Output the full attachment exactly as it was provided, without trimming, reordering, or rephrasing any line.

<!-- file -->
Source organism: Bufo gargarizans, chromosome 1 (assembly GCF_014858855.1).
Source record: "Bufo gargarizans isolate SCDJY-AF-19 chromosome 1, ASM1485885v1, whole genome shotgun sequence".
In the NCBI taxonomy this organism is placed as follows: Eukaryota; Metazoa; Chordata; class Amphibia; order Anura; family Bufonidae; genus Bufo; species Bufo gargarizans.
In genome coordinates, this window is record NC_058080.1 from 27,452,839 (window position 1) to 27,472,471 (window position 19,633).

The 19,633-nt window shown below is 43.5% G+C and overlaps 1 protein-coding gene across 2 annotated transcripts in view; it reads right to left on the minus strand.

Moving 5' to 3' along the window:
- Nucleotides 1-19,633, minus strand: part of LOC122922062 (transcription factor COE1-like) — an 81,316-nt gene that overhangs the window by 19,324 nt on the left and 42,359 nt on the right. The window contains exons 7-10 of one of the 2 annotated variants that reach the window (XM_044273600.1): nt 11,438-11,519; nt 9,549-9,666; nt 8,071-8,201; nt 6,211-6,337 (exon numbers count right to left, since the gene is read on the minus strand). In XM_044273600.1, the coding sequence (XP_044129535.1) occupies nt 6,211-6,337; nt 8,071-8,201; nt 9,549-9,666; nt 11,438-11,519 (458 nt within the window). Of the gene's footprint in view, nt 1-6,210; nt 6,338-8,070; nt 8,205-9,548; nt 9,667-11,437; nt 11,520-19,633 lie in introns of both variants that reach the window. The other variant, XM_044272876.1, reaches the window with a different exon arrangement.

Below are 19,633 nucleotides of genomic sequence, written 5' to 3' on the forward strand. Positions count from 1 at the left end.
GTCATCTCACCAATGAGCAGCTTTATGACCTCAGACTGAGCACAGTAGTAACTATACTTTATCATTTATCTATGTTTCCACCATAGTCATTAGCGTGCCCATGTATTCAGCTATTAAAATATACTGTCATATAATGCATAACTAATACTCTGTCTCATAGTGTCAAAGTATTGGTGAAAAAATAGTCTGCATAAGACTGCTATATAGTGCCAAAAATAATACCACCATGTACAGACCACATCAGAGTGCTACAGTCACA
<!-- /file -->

Source organism: Bufo gargarizans, chromosome 1 (assembly GCF_014858855.1).
Source record: "Bufo gargarizans isolate SCDJY-AF-19 chromosome 1, ASM1485885v1, whole genome shotgun sequence".
In the NCBI taxonomy this organism is placed as follows: Eukaryota; Metazoa; Chordata; class Amphibia; order Anura; family Bufonidae; genus Bufo; species Bufo gargarizans.
In genome coordinates, this window is record NC_058080.1 from 27,452,839 (window position 1) to 27,472,471 (window position 19,633).

The 19,633-nt window shown below is 43.5% G+C and overlaps 1 protein-coding gene across 2 annotated transcripts in view; it reads right to left on the minus strand.

Moving 5' to 3' along the window:
- Nucleotides 1-19,633, minus strand: part of LOC122922062 (transcription factor COE1-like) — an 81,316-nt gene that overhangs the window by 19,324 nt on the left and 42,359 nt on the right. The window contains exons 7-10 of one of the 2 annotated variants that reach the window (XM_044273600.1): nt 11,438-11,519; nt 9,549-9,666; nt 8,071-8,201; nt 6,211-6,337 (exon numbers count right to left, since the gene is read on the minus strand). In XM_044273600.1, the coding sequence (XP_044129535.1) occupies nt 6,211-6,337; nt 8,071-8,201; nt 9,549-9,666; nt 11,438-11,519 (458 nt within the window). Of the gene's footprint in view, nt 1-6,210; nt 6,338-8,070; nt 8,205-9,548; nt 9,667-11,437; nt 11,520-19,633 lie in introns of both variants that reach the window. The other variant, XM_044272876.1, reaches the window with a different exon arrangement.

Below are 19,633 nucleotides of genomic sequence, written 5' to 3' on the forward strand. Positions count from 1 at the left end.
GTCATCTCACCAATGAGCAGCTTTATGACCTCAGACTGAGCACAGTAGTAACTATACTTTATCATTTATCTATGTTTCCACCATAGTCATTAGCGTGCCCATGTATTCAGCTATTAAAATATACTGTCATATAATGCATAACTAATACTCTGTCTCATAGTGTCAAAGTATTGGTGAAAAAATAGTCTGCATAAGACTGCTATATAGTGCCAAAAATAATACCACCATGTACAGACCACATCAGAGTGCTACAGTCACA